As If We Didn’t Have Enough To Worry About, We Now Have Antibiotic-Resistant Superbugs

As If We Didn’t Have Enough To Worry About, We Now Have Antibiotic-Resistant Superbugs

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Remember when antibacterial soaps were all the rage? All of us feeling proud of our über-clean, germ-free hands?

Those were good times — right up until the bacteria went nuclear and started becoming resistant to every available antibiotic we have at our disposal.

Remember when, if you got an infection, you could go to the hospital, get some heavy duty antibiotics to kill it, and head home barely the worse for wear?

Those were good times — right up until a Reno woman died from a superbug infection that didn’t respond to any of the 26 antibiotics doctors threw at it.

My husband, a health and biology freak, has been telling me about superbugs for years. He made us stop buying the antibacterial soap long before the FDA started banning it. And once he explained the science of it, I understood why.

For those of us who are not totally up on our microbiology knowledge, bacteria is not always a bad thing. There are good bacteria and bad bacteria, with bad bacteria causing diseases such as tuberculosis, cholera, pneumonia, strep throat, and other infections.

Obviously, the bad bacteria are the ones that freak us out (germs!) and cause us to reach for antibacterial/antimicrobial (same thing) soaps.

But as it turns out, bacteria are tricky little buggers. Contrary to popular belief, antibacterial chemicals are not present in high enough amounts in antibacterial soaps to kill bacteria any more effectively than plain old soap and water. But they are present in high enough amounts to spark a sort of adaptive instinct in the bacteria. Basically, a small posse of bacteria who are a little more brazen than the rest say, “Bring it!” to those chemicals and use the challenge as an opportunity to get stronger. They build endurance. They learn to resist. And then those stronger bacteria live on while their weaker counterparts die off.

To make matters worse, resistance to antibacterial chemicals can lead to resistance to certain antibiotics. This phenomenon is called “cross-resistance.” It’s like the microbes form a freaking scary army with impenetrable armor. And then we end up with a superbug — an Iron Man of bacteria, if you will — which can withstand the strongest antibiotics humans have managed to come up with.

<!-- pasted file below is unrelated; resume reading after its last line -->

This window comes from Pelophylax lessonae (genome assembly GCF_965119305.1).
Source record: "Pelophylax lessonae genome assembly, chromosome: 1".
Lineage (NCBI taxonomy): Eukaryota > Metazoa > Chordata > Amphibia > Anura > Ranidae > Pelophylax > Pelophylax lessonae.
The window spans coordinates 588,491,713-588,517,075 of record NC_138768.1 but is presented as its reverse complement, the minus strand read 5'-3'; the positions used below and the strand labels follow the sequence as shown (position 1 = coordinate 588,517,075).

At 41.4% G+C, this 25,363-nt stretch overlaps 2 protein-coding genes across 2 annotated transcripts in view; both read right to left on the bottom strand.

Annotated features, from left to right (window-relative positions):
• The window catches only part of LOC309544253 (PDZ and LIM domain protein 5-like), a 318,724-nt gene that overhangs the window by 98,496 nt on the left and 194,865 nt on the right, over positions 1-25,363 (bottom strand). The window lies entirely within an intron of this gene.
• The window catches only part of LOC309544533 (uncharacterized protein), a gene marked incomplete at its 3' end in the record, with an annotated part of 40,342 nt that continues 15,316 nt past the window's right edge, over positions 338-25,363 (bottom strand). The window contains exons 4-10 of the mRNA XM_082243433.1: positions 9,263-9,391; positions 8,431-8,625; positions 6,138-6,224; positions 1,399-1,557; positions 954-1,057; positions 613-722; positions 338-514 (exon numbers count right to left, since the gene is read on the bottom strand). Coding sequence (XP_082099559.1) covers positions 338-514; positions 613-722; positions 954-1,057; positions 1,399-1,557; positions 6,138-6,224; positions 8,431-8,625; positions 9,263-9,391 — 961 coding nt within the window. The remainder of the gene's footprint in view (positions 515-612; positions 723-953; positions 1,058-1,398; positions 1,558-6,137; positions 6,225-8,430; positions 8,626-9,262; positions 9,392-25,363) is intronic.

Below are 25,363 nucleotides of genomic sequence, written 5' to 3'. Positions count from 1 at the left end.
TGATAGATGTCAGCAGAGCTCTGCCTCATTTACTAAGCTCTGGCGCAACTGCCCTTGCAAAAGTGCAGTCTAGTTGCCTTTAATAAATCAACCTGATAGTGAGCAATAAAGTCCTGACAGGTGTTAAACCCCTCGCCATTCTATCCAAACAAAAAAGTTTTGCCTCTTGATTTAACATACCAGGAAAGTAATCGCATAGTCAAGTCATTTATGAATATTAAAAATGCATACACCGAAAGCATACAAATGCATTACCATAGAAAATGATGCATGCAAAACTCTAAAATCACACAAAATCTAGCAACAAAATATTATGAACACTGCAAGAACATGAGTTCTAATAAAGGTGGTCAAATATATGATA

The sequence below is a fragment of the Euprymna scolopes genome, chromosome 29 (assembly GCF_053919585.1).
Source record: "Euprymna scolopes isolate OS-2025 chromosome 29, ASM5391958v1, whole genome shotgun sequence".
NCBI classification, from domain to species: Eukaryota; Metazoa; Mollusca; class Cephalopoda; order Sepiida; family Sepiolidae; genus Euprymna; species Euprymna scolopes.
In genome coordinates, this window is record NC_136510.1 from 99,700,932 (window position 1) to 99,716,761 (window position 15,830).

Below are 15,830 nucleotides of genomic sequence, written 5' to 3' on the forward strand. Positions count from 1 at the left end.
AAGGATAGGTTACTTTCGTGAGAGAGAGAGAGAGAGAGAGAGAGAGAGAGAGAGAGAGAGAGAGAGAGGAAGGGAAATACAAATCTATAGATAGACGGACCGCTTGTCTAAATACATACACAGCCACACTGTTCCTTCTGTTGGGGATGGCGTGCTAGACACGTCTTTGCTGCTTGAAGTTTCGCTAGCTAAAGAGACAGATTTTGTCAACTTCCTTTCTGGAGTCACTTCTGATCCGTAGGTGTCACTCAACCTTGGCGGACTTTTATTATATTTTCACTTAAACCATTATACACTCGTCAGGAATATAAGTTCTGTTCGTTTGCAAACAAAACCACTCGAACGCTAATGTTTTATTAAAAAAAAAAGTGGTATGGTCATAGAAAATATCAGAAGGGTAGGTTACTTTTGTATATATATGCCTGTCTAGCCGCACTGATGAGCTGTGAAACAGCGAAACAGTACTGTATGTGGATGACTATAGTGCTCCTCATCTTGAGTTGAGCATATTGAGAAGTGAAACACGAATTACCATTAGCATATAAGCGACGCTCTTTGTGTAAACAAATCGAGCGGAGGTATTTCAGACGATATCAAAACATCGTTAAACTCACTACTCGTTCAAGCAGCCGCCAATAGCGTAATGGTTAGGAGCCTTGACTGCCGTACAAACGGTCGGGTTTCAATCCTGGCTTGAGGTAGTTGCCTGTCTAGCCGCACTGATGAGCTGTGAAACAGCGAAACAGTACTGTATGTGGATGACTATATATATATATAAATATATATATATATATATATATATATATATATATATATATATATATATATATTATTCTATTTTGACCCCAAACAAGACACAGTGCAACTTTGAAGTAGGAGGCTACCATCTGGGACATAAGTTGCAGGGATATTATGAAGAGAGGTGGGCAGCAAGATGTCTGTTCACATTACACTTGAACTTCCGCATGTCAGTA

I don’t mean to make light of the situation. It’s scary as hell. Bacterial infections are not terribly uncommon, and some people even pick them up in hospitals after being admitted for other illnesses. Antibiotics have been one of humanity’s most important discoveries, and we’ve lived for much of the last century feeling safe in their effectiveness. Before antibiotics, a simple infection could be a death sentence.

Now it appears that certain infections can be a death sentence once more. Only one person in the U.S. has been killed by a superbug that was totally resistant to all known antibiotics. But scientists warn that resistant bacteria is more widespread than previously thought, and that a “riot of diversity” among them may be cause for alarm. “Riot of Diversity” might be a great band name, but it’s a rather disturbing descriptor for microscopic things that are out to kill us.

It doesn’t do any good to panic, of course. There’s not really a whole lot the average citizen can do about these superbugs. We have to trust that scientists are duking it out with these bacteria in the lab as best they can.

I suppose the one thing we can do is to ditch the antibacterial soap idea for good. We don’t need to add more ammunition to the superbug army any more than we already have.

How ironic that our fear of bacteria has only made it stronger. I think there’s a life lesson in there somewhere.